Written by Richard Peck
Illustrated by Kelly Murphy
With his signature gentle humor, Richard Peck hits another one out of the park. Or maybe out of the barn, to be more accurate. A mouse, small for his age and not quite grown, lives in the mews adjacent to Buckingham Palace. The time is September 1896, two days before the diamond jubilee for Queen Victoria’s sixty years on the throne. The mouse doesn’t know who he is or even what his name is. But he does know he was raised by his auntie Marigold after his mother died in childbirth. Mouse Minor, as he’s called by his classmates, has a distinctively shaped tail and a penchant for getting in scuffles with much larger mouse children. He learns that there is a mouse doing every job a human does, only the mouse does it better. Also, clothed mice must never be seen by humans. So, as a result of his latest scuffle with the larger boy mice, he sets off on adventure around the palace. He befriends and talks to a cat and a horse, rides in the horse’s ear, gets flicked out into a flower bed, and becomes a yeomouse of the guard. Eventually, he learns of his true identity and destiny.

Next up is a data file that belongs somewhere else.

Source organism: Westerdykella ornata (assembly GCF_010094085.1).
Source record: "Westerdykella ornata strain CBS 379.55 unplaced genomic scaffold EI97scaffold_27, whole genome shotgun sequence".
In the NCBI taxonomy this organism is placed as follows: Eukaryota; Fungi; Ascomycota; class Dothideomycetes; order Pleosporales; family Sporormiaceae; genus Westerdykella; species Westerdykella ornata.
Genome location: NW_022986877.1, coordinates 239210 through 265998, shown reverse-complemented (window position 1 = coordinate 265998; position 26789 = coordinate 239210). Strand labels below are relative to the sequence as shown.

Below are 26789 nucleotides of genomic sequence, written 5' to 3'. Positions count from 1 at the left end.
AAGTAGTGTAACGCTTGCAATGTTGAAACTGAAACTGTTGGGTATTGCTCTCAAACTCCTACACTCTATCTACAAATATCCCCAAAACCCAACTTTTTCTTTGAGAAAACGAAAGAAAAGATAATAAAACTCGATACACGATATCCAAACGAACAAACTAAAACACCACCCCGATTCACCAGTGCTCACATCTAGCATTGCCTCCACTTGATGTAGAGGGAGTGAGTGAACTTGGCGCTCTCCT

Kelly’s illustrations are perfect additions to the tale, giving a real dimension to Mouse minor and his cohorts.
Third graders will get a big kick out of the many adventures of Mouse Minor. They will also love the plays on words and the little running gags. Mouse Minor’s stories about riding in the horse’s ear and swimming in a punch bowl are never quite believed. Everyone wants to know if he’s not quite grown or just small. And why is he pink with black flecks after a swim in the strawberry punch and ride in a pocket? Meanwhile, teachers can sneak in some reading activities related to the Victorian Era and the British monarchy.